CAROL’S ACCOUNT –When I emailed Carol my recollections of that event,  she gave a  more accurate account.  Here’s how Carol recalled those moments with her. She  sent this to me:
“It was just hours later, in your office ( after the assault) , I think the question was more on the criticisms about collateral damage, that you risked the lives of so many people (a difficult question to ask especially hours later). You were talking about the family of Mrs. Corda and your voice was breaking as you were narrating how you talked to them. Then you fell silent. When I looked up from my notes-taking, tears were welling in your eyes, and as they started falling, you turned around in your swivel chair and sobbed. I didn’t know what to do. I certainly did not expect to witness that very private moment of vulnerability/grief/pain.  I think I rushed to ask your secretary for a glass of water.
I remember the interview continued after you regained composure. “
Yes, although the assault operations was touted as “a success” I  realized that no operation could be that successful, if people died,  whether hostage-takers or the lone hostage.  I grieved for Mrs. CORDA who was helpful during the stand-off giving me secret notes and tips. The pent-up tension that built up for days just gave way.  I just literally  sobbed and turned my swivel chair towards the wall. Of course, Carol didn’t include that part in her one-page story at the PHILIPPINE  DAILY INQUIRER that came out later. ( She emailed me a postscript:.” …you know how difficult it was not to write about your crying????? but it was just too private to be made public…)  I emailed her back saying that I would not have minded if she did.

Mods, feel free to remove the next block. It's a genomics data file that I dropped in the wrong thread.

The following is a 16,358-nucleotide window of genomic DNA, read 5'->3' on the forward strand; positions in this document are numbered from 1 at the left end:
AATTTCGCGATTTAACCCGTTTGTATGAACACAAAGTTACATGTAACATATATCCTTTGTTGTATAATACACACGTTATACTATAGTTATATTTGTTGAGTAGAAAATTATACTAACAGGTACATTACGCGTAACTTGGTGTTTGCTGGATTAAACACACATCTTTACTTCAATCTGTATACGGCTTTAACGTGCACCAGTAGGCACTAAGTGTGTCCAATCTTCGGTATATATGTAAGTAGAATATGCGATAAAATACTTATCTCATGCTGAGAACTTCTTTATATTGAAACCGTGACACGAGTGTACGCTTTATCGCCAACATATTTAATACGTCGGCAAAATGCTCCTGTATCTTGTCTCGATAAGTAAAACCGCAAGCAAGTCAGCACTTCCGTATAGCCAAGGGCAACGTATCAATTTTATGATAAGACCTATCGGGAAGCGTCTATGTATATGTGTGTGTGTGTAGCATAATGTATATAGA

CAROL CRIED TOO  — I guess, others have their own “teary” stories to tell. CAROL, the veteran journalist, had this to say, recalling one episode when she joined me in a “mercy mission” to collect the dying at the height of a mass poisoning of villagers in some remote areas in Maguindanao. At that time, the 8- month drought caused by El Nino in 1998 forced residents to scavenge for root crops for food.Unfortunately, a cassava variety that grows in the wild called ” kayos” if not properly washed and cooked could be poisonous. I remembered my wife Beth was with me  in Cagayan de Oro enroute to Manila on a commercial flight when I got a call from President Ramos to immediately proceed to Maguindanao to attend to the emergency situation. Unable to leave Beth alone in CDO, I got her on board a Huey helicopter ( her first heli ride ever) and we flew down south instead to the afflicted areas. Beth who was not used to crisis situations such as this one, however managed to help  attending to the victims, mostly children. Carol, then writing for a Davao newspaper and the INQUIRER was somehow in one of those trips. Here is her own recollection: “Remember, we helicoptered a baby boy from the”kayos” area to the hospital in Cotabato City but the boy died hours later. I called up the hospital when we returned to Davao from Cotabato that same day. I was told the boy died an hour or so earlier. ‘Nihilak gyud ko’( “I really cried.)” . So there.
 GO AHEAD, CRY — Yes, whether they are tears of joy, or of anger or frustration or grief or just plain “letting go” of emotions, go ahead and cry —  not in public if you can help it. But crying or shedding tears is good. And unless they are “crocodile tears” ( defined as insincere or fake or make-believe tears,) then go ahead and cry your heart out. It’s therapeutic! And nothing to be embarrassed about! I now suddenly remember the song that goes something like: “I cry a river over you!”
Yes, go for it but  just be sure, you don’t get drowned in your own river of tears!